- The Problem South: Region, Empire and the New Liberal State, 1880-1930 by Natalie J. Ring
Ring argues that most historians view the period demarcated in the book's title as consisting of a process of gradual national reconciliation and reunion between the former Confederate states and the rest of the United States, one that sought to politely ignore what was characterized as the region's deficiencies. The intense criticism that the South came under during the 1920s is then difficult to reconcile with the previous decades of reconciliation. Ring counters that in fact interest in the problems of the South can be traced back to the early postbellum years, when "an array of institutions and people, including northern philanthropists, federal officials, southern liberals, social scientists, national journalists, progressive reformers, clergymen, and academicians, helped fashion an image of the South as a regional, national, and even global problem" (pp. 3-4). This quote also serves as a list of the cast of characters Ring discusses in the book, as it is just these institutions and individuals whose actions and ideas make up the empirical material of the book: what they did, and why, in the South, and how they thought about their work in trying to bring improvements to the region.
These actors created an image of the South as a problem that served the ideological purpose of "reinforc[ing] the hegemony of the nation-state and creat[ing] a sense of urgency surrounding sectional reunion" (p 3). Northern and southern reformers worked together to modernize the South, and Ring places these efforts in the context of the development of liberalism in the early 1900s and its contributions to the process of national state formation. Investigations of the South's perceived backwardness rested in a liberal faith in the potential for social science to serve as a tool of reform, while at the same time producing an influential vocabulary for defining, analyzing and categorizing the South's problems. Thus Ring suggests that "the effort to reincorporate the New South into the nation was as much a process of rehabilitation and reform as one of political and cultural reunion" (p 5).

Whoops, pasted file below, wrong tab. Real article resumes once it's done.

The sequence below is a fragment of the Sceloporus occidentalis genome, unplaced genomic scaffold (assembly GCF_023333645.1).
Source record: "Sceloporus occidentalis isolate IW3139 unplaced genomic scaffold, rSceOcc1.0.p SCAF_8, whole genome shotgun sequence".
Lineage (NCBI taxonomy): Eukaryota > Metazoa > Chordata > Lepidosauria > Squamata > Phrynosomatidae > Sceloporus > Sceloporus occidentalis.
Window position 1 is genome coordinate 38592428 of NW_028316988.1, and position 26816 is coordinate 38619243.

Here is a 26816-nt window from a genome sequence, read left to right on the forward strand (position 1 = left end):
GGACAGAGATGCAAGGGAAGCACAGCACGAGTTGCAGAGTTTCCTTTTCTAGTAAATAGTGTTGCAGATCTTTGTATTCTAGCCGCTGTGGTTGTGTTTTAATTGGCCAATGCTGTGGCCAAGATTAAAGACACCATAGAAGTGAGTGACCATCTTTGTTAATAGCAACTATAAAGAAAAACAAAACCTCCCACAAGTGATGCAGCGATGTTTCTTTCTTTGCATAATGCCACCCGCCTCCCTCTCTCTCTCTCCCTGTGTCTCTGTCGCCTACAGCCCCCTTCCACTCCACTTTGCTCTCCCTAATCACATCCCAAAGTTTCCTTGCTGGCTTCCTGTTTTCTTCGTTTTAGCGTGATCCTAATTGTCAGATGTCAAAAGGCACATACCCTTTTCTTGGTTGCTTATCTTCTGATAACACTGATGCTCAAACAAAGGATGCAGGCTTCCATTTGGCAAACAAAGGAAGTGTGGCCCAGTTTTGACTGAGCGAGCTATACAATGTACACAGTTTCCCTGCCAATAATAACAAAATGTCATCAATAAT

Ring places her argument at the intersection of studies of the "global South" and postcolonialism. Regarding the former, [End Page 455] Ring is careful to discuss the many ways in which the attempts at reconstructing the South after Reconstruction connected to the role of the U.S. on the global stage, and she continuously notes the similarities between the views about and experiences of the South with other places and regions outside the U.S. This transnational perspective is a central element of Ring's analysis, and she argues persuasively that "[i]t makes more sense to locate southern history in a complex web of intersecting regional, national, and global discourse, practices, and designs" (p 10).
In the context of relevant global discourses, Ring situates the conceptualizations of the South within broader debates on tropical and colonial settings elsewhere in the world, thus bringing us to the linkages with postcolonialism. In particular, Ring understands the discourse around the "southern problem" as a manifestation of what she rather awkwardly calls "southern neo-orientalism," a reference to Edward Said's critique of Orientalism as a discourse reproduced by various agents of the state as well as private citizens that reinforces asymmetrical power relations between various centers and their peripheries. However, Ring does not elaborate more on her own view of the similarities and differences between southern neo-orientalism and Orientalism or on what we may learn by applying Said's analysis to the study of the South.
The book consists of five empirical chapters. Chapter one, "The 'southern problem' and readjustment," traces the origins of the conceptualization of the South as a problem from the perspective of journalists, scholars, writers, politicians and government officials, and what Ring calls "cultural geographers" (which turns out to be a usage of the...